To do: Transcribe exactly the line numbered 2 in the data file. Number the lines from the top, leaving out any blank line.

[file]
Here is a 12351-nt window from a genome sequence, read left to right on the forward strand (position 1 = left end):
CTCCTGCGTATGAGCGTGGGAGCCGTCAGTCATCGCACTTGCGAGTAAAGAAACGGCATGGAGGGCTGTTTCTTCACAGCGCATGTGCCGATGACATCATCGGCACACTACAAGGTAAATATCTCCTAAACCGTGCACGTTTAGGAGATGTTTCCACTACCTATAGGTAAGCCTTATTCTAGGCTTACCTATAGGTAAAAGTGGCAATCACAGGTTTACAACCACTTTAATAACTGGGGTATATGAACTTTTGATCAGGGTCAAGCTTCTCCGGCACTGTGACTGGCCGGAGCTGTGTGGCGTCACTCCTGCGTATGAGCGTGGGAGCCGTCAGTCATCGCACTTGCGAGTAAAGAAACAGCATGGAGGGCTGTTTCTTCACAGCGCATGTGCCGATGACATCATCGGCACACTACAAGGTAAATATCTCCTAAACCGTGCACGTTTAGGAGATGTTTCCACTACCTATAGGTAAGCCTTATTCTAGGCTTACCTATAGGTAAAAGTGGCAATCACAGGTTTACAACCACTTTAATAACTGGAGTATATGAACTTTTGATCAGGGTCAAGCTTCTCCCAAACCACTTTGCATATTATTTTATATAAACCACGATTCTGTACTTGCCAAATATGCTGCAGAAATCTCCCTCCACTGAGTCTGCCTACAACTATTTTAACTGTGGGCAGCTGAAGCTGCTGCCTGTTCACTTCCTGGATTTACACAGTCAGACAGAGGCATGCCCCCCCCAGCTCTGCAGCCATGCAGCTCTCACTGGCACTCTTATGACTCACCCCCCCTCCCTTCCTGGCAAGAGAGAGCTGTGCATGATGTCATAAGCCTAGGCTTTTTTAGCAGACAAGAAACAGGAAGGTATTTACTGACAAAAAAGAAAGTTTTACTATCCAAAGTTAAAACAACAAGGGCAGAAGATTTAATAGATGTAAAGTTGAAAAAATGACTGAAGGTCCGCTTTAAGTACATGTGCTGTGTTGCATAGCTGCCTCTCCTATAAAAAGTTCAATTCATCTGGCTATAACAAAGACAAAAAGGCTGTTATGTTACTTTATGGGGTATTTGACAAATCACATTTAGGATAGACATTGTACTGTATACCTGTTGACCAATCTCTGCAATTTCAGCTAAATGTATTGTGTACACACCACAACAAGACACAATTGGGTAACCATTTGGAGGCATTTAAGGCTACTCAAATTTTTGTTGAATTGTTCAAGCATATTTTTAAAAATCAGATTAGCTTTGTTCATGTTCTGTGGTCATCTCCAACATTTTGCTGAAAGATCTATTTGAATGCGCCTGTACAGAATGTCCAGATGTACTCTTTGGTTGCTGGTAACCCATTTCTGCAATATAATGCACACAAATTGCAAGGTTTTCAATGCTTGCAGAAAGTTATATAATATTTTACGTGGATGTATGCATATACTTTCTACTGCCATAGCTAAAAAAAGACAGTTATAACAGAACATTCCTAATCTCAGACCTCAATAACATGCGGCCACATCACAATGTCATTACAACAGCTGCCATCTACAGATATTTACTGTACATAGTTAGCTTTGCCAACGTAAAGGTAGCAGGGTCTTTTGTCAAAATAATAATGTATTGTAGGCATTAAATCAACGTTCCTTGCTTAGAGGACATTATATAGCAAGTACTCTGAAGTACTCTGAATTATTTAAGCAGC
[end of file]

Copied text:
CTCCTGCGTATGAGCGTGGGAGCCGTCAGTCATCGCACTTGCGAGTAAAGAAACGGCATGGAGGGCTGTTTCTTCACAGCGCATGTGCCGATGACATCATCGGCACACTACAAGGTAAATATCTCCTAAACCGTGCACGTTTAGGAGATGTTTCCACTACCTATAGGTAAGCCTTATTCTAGGCTTACCTATAGGTAAAAGTGGCAATCACAGGTTTACAACCACTTTAATAACTGGGGTATATGAACTTTTGATCAGGGTCAAGCTTCTCCGGCACTGTGACTGGCCGGAGCTGTGTGGCGTCACTCCTGCGTATGAGCGTGGGAGCCGTCAGTCATCGCACTTGCGAGTAAAGAAACAGCATGGAGGGCTGTTTCTTCACAGCGCATGTGCCGATGACATCATCGGCACACTACAAGGTAAATATCTCCTAAACCGTGCACGTTTAGGAGATGTTTCCACTACCTATAGGTAAGCCTTATTCTAGGCTTACCTATAGGTAAAAGTGGCAATCACAGGTTTACAACCACTTTAATAACTGGAGTATATGAACTTTTGATCAGGGTCAAGCTTCTCCCAAACCACTTTGCATATTATTTTATATAAACCACGATTCTGTACTTGCCAAATATGCTGCAGAAATCTCCCTCCACTGAGTCTGCCTACAACTATTTTAACTGTGGGCAGCTGAAGCTGCTGCCTGTTCACTTCCTGGATTTACACAGTCAGACAGAGGCATGCCCCCCCCAGCTCTGCAGCCATGCAGCTCTCACTGGCACTCTTATGACTCACCCCCCCTCCCTTCCTGGCAAGAGAGAGCTGTGCATGATGTCATAAGCCTAGGCTTTTTTAGCAGACAAGAAACAGGAAGGTATTTACTGACAAAAAAGAAAGTTTTACTATCCAAAGTTAAAACAACAAGGGCAGAAGATTTAATAGATGTAAAGTTGAAAAAATGACTGAAGGTCCGCTTTAAGTACATGTGCTGTGTTGCATAGCTGCCTCTCCTATAAAAAGTTCAATTCATCTGGCTATAACAAAGACAAAAAGGCTGTTATGTTACTTTATGGGGTATTTGACAAATCACATTTAGGATAGACATTGTACTGTATACCTGTTGACCAATCTCTGCAATTTCAGCTAAATGTATTGTGTACACACCACAACAAGACACAATTGGGTAACCATTTGGAGGCATTTAAGGCTACTCAAATTTTTGTTGAATTGTTCAAGCATATTTTTAAAAATCAGATTAGCTTTGTTCATGTTCTGTGGTCATCTCCAACATTTTGCTGAAAGATCTATTTGAATGCGCCTGTACAGAATGTCCAGATGTACTCTTTGGTTGCTGGTAACCCATTTCTGCAATATAATGCACACAAATTGCAAGGTTTTCAATGCTTGCAGAAAGTTATATAATATTTTACGTGGATGTATGCATATACTTTCTACTGCCATAGCTAAAAAAAGACAGTTATAACAGAACATTCCTAATCTCAGACCTCAATAACATGCGGCCACATCACAATGTCATTACAACAGCTGCCATCTACAGATATTTACTGTACATAGTTAGCTTTGCCAACGTAAAGGTAGCAGGGTCTTTTGTCAAAATAATAATGTATTGTAGGCATTAAATCAACGTTCCTTGCTTAGAGGACATTATATAGCAAGTACTCTGAAGTACTCTGAATTATTTAAGCAGC